Monday, January 30, 2012

Free to Be Guilty?

I don't know if you've been following the story of the Costa Concordia disaster off the coast of Italy. It's one of those stories that has a kind of morbid fascination for many. At the heart of it is the captain, Francesco Schettino. It seems that he told the coastguard he would be the last person to leave the ship, but that he left 4 hours before some of the other survivors, then claimed that he had “tripped and fallen into a lifeboat” and refused to go back onto the ship.

Perhaps what is most striking about Schettino are his pathetic attempts at self-justification. It seems fairly clear that it is his fault the ship was too close to the island, his fault that they were so slow to start the evacuation of the ship, and his fault that he left the ship before that evacuation was complete. And yet he keeps trying to find excuses and shift the blame. Or maybe that's just the way the media presents it...

We criticise Schettino for his behaviour, and rightly so, but it seems that so often we do the same things. We say “I'm sorry I'm late – I got stuck behind a really slow driver” or “The food's burnt because you distracted me while I was meant to be cooking.” We shift the blame because we don't like the reality that we are guilty, and we'd rather make it sound like someone else's fault. Or is that just me?

The Gospel, however, paints a very different picture. Jesus died for us so that we could be forgiven. Or, to put it another way: We as individuals are so guilty that the only way we can be forgiven is for the Son of God himself to die for us. I am so guilty that I needed Jesus to die for me, and you are just as guilty as I am. There is no room for self-justification; there is nowhere left to hide.

What does self-justification say about us? It actually says that we don't like the gospel. We don't want to admit that we are so guilty that Jesus had to die so we could be forgiven. We would rather try to cling to the dirty rags of our own self-righteousness than accept the new clothes that Jesus offers us.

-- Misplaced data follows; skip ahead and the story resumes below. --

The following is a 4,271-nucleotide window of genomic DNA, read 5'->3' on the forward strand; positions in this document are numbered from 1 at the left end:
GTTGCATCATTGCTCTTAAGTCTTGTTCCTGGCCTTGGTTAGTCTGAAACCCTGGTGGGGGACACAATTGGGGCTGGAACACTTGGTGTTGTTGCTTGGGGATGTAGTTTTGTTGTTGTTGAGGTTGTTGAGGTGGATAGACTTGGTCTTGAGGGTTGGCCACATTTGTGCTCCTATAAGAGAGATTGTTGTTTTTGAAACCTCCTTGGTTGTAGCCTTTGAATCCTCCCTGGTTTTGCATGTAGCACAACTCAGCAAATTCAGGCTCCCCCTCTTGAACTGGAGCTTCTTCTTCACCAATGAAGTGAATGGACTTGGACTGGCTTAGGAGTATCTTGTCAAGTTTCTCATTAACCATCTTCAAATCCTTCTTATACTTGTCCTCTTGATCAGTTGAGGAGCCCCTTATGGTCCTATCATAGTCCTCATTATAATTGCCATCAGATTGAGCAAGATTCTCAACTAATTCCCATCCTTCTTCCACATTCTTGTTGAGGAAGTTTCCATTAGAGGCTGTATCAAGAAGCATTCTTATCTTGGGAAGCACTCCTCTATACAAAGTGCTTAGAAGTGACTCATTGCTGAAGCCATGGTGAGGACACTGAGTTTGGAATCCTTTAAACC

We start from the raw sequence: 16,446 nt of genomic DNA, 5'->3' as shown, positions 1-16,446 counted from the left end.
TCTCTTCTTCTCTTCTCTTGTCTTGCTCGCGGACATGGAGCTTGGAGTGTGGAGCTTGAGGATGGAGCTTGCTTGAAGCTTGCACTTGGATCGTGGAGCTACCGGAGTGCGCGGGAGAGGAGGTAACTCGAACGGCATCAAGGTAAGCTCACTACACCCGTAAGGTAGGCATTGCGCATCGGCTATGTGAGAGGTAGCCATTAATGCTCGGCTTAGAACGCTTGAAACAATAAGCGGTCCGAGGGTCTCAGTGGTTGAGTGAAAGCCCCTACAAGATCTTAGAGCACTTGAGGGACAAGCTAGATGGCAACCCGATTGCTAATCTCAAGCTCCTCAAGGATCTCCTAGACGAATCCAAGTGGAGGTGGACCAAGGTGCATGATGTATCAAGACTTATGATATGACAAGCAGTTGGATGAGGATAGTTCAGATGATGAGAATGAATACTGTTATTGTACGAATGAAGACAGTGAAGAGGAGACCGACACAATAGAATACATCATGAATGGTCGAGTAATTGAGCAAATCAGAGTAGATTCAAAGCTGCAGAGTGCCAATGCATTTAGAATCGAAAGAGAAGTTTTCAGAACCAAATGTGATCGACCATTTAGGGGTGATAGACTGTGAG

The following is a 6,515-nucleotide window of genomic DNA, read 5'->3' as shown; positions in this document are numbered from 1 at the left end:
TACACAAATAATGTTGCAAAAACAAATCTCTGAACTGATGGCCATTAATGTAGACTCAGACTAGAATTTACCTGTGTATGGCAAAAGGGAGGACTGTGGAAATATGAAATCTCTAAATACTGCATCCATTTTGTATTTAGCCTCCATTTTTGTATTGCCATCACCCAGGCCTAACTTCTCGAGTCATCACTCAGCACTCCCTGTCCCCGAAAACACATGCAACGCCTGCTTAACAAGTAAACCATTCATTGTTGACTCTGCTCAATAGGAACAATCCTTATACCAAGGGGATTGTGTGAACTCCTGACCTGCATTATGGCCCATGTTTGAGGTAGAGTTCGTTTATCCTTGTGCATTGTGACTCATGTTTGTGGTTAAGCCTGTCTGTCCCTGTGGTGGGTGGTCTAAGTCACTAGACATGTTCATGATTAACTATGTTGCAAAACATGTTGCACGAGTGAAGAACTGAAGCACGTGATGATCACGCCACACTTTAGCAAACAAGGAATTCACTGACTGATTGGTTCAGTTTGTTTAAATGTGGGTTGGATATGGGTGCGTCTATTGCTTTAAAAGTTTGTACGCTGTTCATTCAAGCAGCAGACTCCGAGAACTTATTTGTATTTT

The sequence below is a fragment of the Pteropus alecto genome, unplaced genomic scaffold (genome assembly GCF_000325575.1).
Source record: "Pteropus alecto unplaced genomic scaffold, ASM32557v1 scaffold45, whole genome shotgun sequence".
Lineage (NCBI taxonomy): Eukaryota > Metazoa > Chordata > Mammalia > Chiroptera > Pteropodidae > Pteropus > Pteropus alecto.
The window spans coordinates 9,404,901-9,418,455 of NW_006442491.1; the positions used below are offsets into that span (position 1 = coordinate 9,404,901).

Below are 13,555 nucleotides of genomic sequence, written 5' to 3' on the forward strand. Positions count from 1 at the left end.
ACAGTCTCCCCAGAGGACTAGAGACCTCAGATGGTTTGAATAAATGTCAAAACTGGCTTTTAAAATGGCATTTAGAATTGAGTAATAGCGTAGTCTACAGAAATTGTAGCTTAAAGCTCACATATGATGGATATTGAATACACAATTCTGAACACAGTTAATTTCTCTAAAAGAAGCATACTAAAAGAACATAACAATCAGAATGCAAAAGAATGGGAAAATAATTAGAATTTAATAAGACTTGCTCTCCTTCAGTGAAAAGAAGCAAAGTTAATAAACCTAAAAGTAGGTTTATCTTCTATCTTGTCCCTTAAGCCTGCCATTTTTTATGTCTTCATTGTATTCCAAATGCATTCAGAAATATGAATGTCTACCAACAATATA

The gospel is good news. It is the news that God loved us so much that he gave his only son to die and be raised again so that we can be forgiven; that we can have a righteousness that is from God by grace through faith because our own self-righteousness can be never be good enough; that we can know God and need never be ashamed because he offers us a new life.

So let's feel free to be guilty! When we mess up, which we do and will go on doing, let's be honest about it. Let's not try to find any more pathetic excuses, but be honest with one another, repent genuinely and forgive one another from the heart. Let's trust that we are righteous because of God's righteousness given to us rather than because of our own attempts to be good. If we rely on our own goodness, we will fail. But if we rely on God's goodness to us in accepting us, forgiving us and transforming us, then he can never fail.

Then maybe we will learn not to look a fool like Captain Schettino, and will have more of the open, honest and forgiving community that God calls us to be.

(first published in church magazine)

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